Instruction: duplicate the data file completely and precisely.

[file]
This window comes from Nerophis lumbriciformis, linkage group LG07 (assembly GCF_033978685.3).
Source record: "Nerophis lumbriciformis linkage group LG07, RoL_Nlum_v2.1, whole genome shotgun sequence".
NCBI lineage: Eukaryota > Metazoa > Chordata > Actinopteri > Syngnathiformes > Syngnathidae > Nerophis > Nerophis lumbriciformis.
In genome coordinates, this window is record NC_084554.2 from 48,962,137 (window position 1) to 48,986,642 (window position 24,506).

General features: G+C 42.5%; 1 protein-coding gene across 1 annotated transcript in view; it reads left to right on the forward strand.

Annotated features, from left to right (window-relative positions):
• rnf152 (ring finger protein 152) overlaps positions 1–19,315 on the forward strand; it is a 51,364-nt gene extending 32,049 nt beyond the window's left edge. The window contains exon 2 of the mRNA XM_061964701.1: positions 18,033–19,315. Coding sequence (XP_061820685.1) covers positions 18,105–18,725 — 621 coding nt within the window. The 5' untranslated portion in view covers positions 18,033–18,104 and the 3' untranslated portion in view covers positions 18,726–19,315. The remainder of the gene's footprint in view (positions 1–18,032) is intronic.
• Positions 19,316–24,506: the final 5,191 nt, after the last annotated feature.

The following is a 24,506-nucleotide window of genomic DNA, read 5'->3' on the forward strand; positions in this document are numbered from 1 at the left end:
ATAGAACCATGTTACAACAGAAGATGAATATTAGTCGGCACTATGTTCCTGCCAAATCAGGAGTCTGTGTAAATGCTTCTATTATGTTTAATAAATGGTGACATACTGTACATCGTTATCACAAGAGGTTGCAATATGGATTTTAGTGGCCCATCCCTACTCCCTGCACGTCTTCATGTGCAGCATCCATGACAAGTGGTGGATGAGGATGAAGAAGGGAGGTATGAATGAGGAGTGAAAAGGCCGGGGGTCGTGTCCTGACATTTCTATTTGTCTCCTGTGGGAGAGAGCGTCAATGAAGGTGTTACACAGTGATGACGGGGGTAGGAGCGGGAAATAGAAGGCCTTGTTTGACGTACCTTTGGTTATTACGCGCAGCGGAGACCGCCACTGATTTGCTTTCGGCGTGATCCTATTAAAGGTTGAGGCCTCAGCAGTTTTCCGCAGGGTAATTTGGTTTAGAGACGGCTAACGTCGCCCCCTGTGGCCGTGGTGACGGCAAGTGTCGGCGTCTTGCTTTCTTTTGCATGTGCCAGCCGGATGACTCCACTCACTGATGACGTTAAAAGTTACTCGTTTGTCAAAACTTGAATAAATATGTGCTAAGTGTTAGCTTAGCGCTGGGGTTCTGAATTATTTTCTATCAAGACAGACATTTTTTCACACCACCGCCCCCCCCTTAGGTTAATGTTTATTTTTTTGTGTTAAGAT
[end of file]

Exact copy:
This window comes from Nerophis lumbriciformis, linkage group LG07 (assembly GCF_033978685.3).
Source record: "Nerophis lumbriciformis linkage group LG07, RoL_Nlum_v2.1, whole genome shotgun sequence".
NCBI lineage: Eukaryota > Metazoa > Chordata > Actinopteri > Syngnathiformes > Syngnathidae > Nerophis > Nerophis lumbriciformis.
In genome coordinates, this window is record NC_084554.2 from 48,962,137 (window position 1) to 48,986,642 (window position 24,506).

General features: G+C 42.5%; 1 protein-coding gene across 1 annotated transcript in view; it reads left to right on the forward strand.

Annotated features, from left to right (window-relative positions):
• rnf152 (ring finger protein 152) overlaps positions 1–19,315 on the forward strand; it is a 51,364-nt gene extending 32,049 nt beyond the window's left edge. The window contains exon 2 of the mRNA XM_061964701.1: positions 18,033–19,315. Coding sequence (XP_061820685.1) covers positions 18,105–18,725 — 621 coding nt within the window. The 5' untranslated portion in view covers positions 18,033–18,104 and the 3' untranslated portion in view covers positions 18,726–19,315. The remainder of the gene's footprint in view (positions 1–18,032) is intronic.
• Positions 19,316–24,506: the final 5,191 nt, after the last annotated feature.

The following is a 24,506-nucleotide window of genomic DNA, read 5'->3' on the forward strand; positions in this document are numbered from 1 at the left end:
ATAGAACCATGTTACAACAGAAGATGAATATTAGTCGGCACTATGTTCCTGCCAAATCAGGAGTCTGTGTAAATGCTTCTATTATGTTTAATAAATGGTGACATACTGTACATCGTTATCACAAGAGGTTGCAATATGGATTTTAGTGGCCCATCCCTACTCCCTGCACGTCTTCATGTGCAGCATCCATGACAAGTGGTGGATGAGGATGAAGAAGGGAGGTATGAATGAGGAGTGAAAAGGCCGGGGGTCGTGTCCTGACATTTCTATTTGTCTCCTGTGGGAGAGAGCGTCAATGAAGGTGTTACACAGTGATGACGGGGGTAGGAGCGGGAAATAGAAGGCCTTGTTTGACGTACCTTTGGTTATTACGCGCAGCGGAGACCGCCACTGATTTGCTTTCGGCGTGATCCTATTAAAGGTTGAGGCCTCAGCAGTTTTCCGCAGGGTAATTTGGTTTAGAGACGGCTAACGTCGCCCCCTGTGGCCGTGGTGACGGCAAGTGTCGGCGTCTTGCTTTCTTTTGCATGTGCCAGCCGGATGACTCCACTCACTGATGACGTTAAAAGTTACTCGTTTGTCAAAACTTGAATAAATATGTGCTAAGTGTTAGCTTAGCGCTGGGGTTCTGAATTATTTTCTATCAAGACAGACATTTTTTCACACCACCGCCCCCCCCTTAGGTTAATGTTTATTTTTTTGTGTTAAGAT